My First Chicago Election (Wednesdays for My Wife)

We hear so much about voter fraud and possible interference by foreign countries in US elections these days, sometimes I wonder if we shouldn’t go back to the old voting machines we used until the 1980’s.

Old voting machine. (source: Vintage Ad Browser)

When I first started voting in the Seventies, we used voting machines similar to the one shown in the picture. After getting past the phalanx of election judges, you would step into the machine and pull a red handle to close the curtain so no one could see who you were voting for. You then had a series of levers to pull. Easiest to do was to pull the big levers on one side for the two major parties (Republican and Democratic) and open the curtain, which would then register your vote as a straight ticket for that party. If you wanted to split your vote, you could flip the levers for each individual candidate, then open the curtain and have your votes recorded, more or less the way you cast them. And, if you didn’t like any of the candidates, you would have a little door that allowed you to write in the person of your choice.

I tell you all this so you’ll understand this story, about my first time voting in Chicago.

I was working third shift at Newly Weds Foods at the time, about a year after Mary and I were married. I got off work at seven on Election Day and stopped to vote before I went home, at about seven-thirty. Among the election judges were Vi, the lady who lived downstairs from us, who was British and had been a war bride, and Bernice, a lady who lived a couple of doors down from us and was a good neighbor, but not exactly the most pleasant person to deal with. She was the typical nosy neighbor who listened to the police scanner to find out if anything was going on nearby, and was always peeking out her window.

I went through the whole rigamaole of identifying myself, signing an affadavit that said that I was who I said I was (not that all that matters in Chicago), got checked off in the book, then Bernice directed me to one of the voting machines. I pulled the red lever to close the curtain, and set about casting my ballot. I got to the race for 12th ward alderman, and had no idea about either of the guys running, so I opened the little write-in door, wrote “John Holton” in #3 pencil in the space provided, closed the little door, and pulled the red lever to open the curtain and record my vote. Having thusly performed my civic duty, I went home and went to bed.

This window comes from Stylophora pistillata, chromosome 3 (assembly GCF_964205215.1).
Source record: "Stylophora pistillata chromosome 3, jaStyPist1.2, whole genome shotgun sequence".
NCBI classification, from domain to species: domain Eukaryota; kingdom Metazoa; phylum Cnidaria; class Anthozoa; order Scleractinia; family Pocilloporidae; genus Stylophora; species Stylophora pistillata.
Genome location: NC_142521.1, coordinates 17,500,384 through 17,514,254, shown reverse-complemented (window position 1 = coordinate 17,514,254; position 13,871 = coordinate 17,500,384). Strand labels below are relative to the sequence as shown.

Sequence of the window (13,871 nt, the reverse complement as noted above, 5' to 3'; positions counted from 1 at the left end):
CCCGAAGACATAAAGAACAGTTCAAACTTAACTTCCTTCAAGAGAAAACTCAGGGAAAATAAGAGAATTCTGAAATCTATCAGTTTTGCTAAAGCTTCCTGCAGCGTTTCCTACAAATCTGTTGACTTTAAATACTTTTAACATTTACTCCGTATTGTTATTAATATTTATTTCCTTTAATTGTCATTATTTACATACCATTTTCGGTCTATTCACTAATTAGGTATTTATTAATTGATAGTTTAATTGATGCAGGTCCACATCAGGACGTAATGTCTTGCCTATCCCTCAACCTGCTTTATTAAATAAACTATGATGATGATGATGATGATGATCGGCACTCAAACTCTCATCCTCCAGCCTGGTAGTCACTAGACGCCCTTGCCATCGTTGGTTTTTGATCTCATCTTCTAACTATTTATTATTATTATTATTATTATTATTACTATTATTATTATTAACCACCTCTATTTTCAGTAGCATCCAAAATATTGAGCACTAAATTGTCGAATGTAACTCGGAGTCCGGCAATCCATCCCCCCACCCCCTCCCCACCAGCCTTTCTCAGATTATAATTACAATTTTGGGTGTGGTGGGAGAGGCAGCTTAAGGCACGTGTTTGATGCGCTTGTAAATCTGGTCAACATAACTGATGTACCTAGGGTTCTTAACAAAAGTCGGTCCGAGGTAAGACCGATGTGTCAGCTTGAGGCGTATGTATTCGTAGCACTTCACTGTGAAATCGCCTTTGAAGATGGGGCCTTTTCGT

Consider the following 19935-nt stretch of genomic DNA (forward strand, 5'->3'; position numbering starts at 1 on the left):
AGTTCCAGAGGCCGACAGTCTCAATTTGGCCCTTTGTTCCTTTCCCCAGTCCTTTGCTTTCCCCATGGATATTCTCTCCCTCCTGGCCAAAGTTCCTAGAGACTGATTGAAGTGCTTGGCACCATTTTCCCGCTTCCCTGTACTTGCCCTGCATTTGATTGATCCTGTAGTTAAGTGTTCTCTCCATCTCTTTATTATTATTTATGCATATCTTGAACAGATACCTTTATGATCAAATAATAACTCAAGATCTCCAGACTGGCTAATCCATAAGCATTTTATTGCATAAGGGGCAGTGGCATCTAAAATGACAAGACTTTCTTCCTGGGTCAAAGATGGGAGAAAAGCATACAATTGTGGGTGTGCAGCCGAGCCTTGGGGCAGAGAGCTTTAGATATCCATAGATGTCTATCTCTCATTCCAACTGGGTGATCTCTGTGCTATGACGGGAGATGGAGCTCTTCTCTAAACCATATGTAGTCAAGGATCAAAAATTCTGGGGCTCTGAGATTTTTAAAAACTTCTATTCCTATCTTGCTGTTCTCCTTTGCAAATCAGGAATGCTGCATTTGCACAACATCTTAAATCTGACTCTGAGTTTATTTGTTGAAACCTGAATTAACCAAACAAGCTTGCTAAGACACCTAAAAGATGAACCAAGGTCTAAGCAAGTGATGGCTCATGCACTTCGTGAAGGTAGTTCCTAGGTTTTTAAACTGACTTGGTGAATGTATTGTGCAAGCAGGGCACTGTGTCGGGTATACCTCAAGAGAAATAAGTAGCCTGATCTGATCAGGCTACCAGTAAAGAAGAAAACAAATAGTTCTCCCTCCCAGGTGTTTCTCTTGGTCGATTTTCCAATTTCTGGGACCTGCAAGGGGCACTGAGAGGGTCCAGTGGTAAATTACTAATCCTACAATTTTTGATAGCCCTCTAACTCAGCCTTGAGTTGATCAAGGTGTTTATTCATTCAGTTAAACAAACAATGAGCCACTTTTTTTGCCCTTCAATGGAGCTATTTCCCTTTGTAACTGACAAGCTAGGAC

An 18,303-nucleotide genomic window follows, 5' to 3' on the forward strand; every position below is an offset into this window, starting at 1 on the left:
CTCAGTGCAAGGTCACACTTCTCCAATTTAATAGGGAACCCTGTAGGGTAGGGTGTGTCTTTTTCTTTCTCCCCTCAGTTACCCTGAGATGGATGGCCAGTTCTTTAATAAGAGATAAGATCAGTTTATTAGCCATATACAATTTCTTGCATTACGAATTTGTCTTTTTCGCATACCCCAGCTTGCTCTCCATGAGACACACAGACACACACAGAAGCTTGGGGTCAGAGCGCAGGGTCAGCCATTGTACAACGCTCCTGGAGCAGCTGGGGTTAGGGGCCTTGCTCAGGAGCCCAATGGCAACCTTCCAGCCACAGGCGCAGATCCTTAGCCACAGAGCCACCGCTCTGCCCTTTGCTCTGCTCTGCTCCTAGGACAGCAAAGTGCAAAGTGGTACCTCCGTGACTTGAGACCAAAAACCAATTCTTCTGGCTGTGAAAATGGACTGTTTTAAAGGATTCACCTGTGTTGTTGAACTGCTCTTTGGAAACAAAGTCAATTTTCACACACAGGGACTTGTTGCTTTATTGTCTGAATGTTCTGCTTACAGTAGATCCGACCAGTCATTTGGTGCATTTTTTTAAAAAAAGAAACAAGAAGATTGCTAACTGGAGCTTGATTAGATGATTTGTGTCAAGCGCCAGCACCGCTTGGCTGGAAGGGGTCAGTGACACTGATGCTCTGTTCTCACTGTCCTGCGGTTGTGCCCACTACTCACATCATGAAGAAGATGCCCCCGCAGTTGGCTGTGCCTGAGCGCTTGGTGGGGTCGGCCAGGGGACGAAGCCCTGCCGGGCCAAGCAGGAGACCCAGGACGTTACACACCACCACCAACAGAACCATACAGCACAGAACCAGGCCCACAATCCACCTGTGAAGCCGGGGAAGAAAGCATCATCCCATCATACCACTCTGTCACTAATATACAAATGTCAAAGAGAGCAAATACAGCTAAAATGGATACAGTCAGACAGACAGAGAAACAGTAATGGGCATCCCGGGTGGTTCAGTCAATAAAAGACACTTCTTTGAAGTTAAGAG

That evening, I was about to leave for work, and I heard all this laughing and heavy footsteps coming up the back stairs. It was Vi, home from a day of being an election judge. Evidently, when they saw that a write-in vote had been cast, they had to figure out how to get the paper out of the machine. Bernice was the lucky person who got to take the roll of paper out, and she managed to practically wrap herself up in it. Since the paper advanced a foot or so every time someone voted, and since our precinct had a good turnout, and since I had voted so early in the day, it took them forever to find where I had written myself in.

Needless to say, Bernice was not happy (or rather, especially grumpy) the next time she saw me. “What the hell were you doin’, votin’ for yerself? Don’t ever do that again, ya hear me?”

We changed to punch cards after that, unfortunately. I was really looking forward to writing Bernice in for Cook County Recorder of Deeds…


19 thoughts on “My First Chicago Election (Wednesdays for My Wife)

  1. Hi John and Mary … that really takes the biscuit doesn’t it … how funny to read – and to learn how your secret got out … strange but true tale … cheers Hilary


  2. Mom told a story of a helpful precinct worker who gave her on an inservice on the voting machine. At the end of it she exclaimed, “you just voted for me!” He denied it, of course….

    There’s the famous Richard J Daley story where John F Kennedy asks him how many votes he could deliver. Daley put his arm around the young Senator’s shoulder and says, “Son, how many do you need?”


  3. What a prankster! When I first voted here, it was twice by absentee ballot. Then it was levers. It was levers in Georgia. Moved home, and it was fill in the bubble and send them through a computer. I prefer levers.


    1. You might remember I used to stay up well into the wee hours in high school listening to WDAI’s call-in show hosted by Wayne Juhlin. In between calls and interviews, he would play comedy records (it was my introduction to Tom Lehrer). One of them was a guy singing “Chicago (That Toddlin’ Town)” with quotes from Hizzoner interspersed between the lines. It was hilarious. Wish I could find it now…


  4. You bad boy who screwed up the whole voting machine…I had to smile at that. I think you might be right with bringing back the old style since it see,ed to work better and might be less able to corrupt the findings


    1. Believe me, the folks at the Chicago Board of Elections figured out all manner of ways they could get more votes out of one of those machines than went into it…


  5. Again, I relate to your Chicago stories. There is still the standing Chicago joke around elections, “Vote early and vote often.” That quote is right up there with, “The cops are not there to create disorder, they are there to preserve disorder.” Good old Mayor Richard J. Daley, DNC, 1968


    1. His son was just as bad. My aunt worked in the State’s Attorney’s office when Richie held that office, and said you could never send him out to address the media without a prepared statement. One time, he was stuck in front of the members of the press after some terrible thing happened, and lacking a carefully-prepared statement, said “I’m outrageous!”


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